Being a natural product, it is essential to control the origin of zirconium silicate to guarantee stable properties and results. Our ecoZir comes from partnership with reliable and established sources in the industry, allowing us to ensure very consistent particle size distribution and chemical composition. 

Furthermore, we are able to offer also aeronautical quality zirconium oxide as we are official distributors of referential manufacturer TAM Ceramics for friction applications. ZIROX monoclinic zirconia powders have been produced consistently for over 50 years by electrically fusion of zirconium silicate and subsequent dry-milling operation. ULTRA-FINE grades (d50 below 0,9 microns) can be obtained by exclusive wet-milling process.  

→See here more information about our zirconium silicate (ecoZir) and zirconium oxide (Zirox)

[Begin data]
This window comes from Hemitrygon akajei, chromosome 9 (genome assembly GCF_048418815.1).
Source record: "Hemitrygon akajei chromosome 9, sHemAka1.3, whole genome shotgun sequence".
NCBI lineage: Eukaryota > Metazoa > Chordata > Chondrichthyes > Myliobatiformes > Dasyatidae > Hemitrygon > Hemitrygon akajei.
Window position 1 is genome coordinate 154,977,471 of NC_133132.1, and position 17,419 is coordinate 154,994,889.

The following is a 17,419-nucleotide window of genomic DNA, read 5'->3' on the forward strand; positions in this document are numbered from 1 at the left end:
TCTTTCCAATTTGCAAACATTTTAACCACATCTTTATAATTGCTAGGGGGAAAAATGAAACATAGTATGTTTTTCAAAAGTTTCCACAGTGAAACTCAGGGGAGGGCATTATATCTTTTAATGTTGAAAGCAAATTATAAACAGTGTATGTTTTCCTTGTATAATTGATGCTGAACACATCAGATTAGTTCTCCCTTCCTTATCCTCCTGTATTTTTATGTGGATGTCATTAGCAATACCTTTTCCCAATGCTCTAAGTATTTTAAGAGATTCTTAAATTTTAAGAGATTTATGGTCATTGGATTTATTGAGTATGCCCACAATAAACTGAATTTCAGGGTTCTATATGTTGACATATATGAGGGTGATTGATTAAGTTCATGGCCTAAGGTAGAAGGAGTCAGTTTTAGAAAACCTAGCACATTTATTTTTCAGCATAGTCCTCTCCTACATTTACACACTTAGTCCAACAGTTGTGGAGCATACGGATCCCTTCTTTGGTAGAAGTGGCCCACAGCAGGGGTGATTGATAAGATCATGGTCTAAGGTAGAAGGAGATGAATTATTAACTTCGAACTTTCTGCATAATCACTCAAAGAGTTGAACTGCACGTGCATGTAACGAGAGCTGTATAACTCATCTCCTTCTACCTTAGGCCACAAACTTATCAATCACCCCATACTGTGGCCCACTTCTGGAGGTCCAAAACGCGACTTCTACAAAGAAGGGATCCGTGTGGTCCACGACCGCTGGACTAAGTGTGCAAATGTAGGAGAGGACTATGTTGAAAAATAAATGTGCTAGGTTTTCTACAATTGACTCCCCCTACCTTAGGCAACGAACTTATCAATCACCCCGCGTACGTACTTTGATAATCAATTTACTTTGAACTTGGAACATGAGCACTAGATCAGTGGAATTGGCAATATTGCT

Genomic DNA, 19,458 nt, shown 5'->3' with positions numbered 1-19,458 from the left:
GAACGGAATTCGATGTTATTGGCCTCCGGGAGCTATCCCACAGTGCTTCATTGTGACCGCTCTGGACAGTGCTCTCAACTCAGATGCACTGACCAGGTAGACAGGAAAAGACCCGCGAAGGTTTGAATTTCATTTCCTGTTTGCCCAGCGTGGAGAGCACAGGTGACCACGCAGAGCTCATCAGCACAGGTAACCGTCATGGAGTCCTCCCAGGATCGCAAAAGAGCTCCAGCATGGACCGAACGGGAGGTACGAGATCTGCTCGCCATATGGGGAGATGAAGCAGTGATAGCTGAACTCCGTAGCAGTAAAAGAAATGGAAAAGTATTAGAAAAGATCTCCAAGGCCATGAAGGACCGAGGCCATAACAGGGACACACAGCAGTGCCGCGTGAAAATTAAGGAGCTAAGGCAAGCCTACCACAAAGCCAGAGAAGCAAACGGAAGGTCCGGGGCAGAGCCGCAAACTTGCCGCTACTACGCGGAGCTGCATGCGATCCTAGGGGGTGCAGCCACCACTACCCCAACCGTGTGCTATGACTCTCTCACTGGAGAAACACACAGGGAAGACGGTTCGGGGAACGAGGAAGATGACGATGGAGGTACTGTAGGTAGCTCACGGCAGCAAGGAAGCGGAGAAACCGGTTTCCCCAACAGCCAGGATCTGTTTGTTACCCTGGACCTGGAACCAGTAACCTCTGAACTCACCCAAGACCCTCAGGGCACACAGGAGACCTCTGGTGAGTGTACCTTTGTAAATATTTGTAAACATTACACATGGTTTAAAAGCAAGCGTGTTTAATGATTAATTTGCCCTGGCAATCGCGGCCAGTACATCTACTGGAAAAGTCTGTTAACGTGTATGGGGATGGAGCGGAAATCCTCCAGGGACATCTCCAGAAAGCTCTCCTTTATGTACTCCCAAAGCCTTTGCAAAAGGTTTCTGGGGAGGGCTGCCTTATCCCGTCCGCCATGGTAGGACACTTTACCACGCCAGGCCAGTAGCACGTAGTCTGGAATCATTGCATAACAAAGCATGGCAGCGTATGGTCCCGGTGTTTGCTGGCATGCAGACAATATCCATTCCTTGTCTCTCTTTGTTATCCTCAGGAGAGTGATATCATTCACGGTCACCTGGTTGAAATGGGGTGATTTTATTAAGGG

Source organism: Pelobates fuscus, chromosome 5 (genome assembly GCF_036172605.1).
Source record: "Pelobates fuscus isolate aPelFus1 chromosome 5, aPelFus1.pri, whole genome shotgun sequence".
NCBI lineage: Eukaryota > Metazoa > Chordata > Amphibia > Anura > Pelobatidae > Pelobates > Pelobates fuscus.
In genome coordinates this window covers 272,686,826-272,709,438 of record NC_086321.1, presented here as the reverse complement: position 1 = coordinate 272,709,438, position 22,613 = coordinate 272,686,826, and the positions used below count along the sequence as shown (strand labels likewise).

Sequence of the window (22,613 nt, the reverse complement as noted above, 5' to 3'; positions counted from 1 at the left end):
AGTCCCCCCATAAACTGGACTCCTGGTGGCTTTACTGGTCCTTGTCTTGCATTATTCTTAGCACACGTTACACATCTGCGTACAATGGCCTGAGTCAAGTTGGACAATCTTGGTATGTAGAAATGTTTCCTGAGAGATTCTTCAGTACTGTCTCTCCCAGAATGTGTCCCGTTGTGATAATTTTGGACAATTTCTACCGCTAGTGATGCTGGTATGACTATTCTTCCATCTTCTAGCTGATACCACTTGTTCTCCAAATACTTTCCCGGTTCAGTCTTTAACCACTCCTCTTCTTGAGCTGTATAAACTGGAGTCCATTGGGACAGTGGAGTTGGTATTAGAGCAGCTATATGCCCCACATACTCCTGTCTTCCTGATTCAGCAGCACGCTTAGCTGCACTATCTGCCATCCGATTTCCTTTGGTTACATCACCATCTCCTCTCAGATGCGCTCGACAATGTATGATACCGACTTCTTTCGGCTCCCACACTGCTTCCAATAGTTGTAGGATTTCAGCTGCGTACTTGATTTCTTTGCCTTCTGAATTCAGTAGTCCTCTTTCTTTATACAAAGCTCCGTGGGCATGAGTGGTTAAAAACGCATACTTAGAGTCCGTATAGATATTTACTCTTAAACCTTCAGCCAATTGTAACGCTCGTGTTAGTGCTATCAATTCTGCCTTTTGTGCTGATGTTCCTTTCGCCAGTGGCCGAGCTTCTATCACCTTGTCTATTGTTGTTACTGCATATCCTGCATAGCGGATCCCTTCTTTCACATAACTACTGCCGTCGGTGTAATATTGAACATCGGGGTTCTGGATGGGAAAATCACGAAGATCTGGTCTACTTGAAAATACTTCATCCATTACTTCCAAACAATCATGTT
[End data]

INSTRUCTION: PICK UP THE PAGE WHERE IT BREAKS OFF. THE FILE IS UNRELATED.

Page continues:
PART: 1 | 3

Sources consulted
[1] Quiroz, W., De Gregori, I., Basilio, P., Bravo, M., Pinto, M. and Lobos, M.G. J. Environ. Monit. (2009), 11, 1051-1055.
[2] O. von Uexküll et al. Journal of Cleaner Production (2005), 13, 19–31.
[3] Iijima, A., Sato, K., Yano, K., Kato, M., Kozawa, K., Furuta, N. Environmental Science & Technology (2008), 42, 2937-2942.
[4] A.M. Martínez, J. Echeberria, Wear (2016), 27-42
[5] Torrellas Hidalgo, R., “La exposición al aluminio y su relación con el ambiente y la salud” Tecnogestión. (2012), 9, 3-11.
[6] Andy Home (Reuters, 2017) “Why China’s aluminum industry is praying for blue skies”
[7] James Borton (RealClear World, 2018) “Blue Skies and a Booming Economy: China Can Have Both”
[8] Angel Hsu (TED Conference, 2018) “How China is (and isn’t) fighting pollution and climate change”
[9] Zirconium Industry Association (ZIA, 2018) “ Demonstrating the low environmental impact of zircon in ceramic tile production”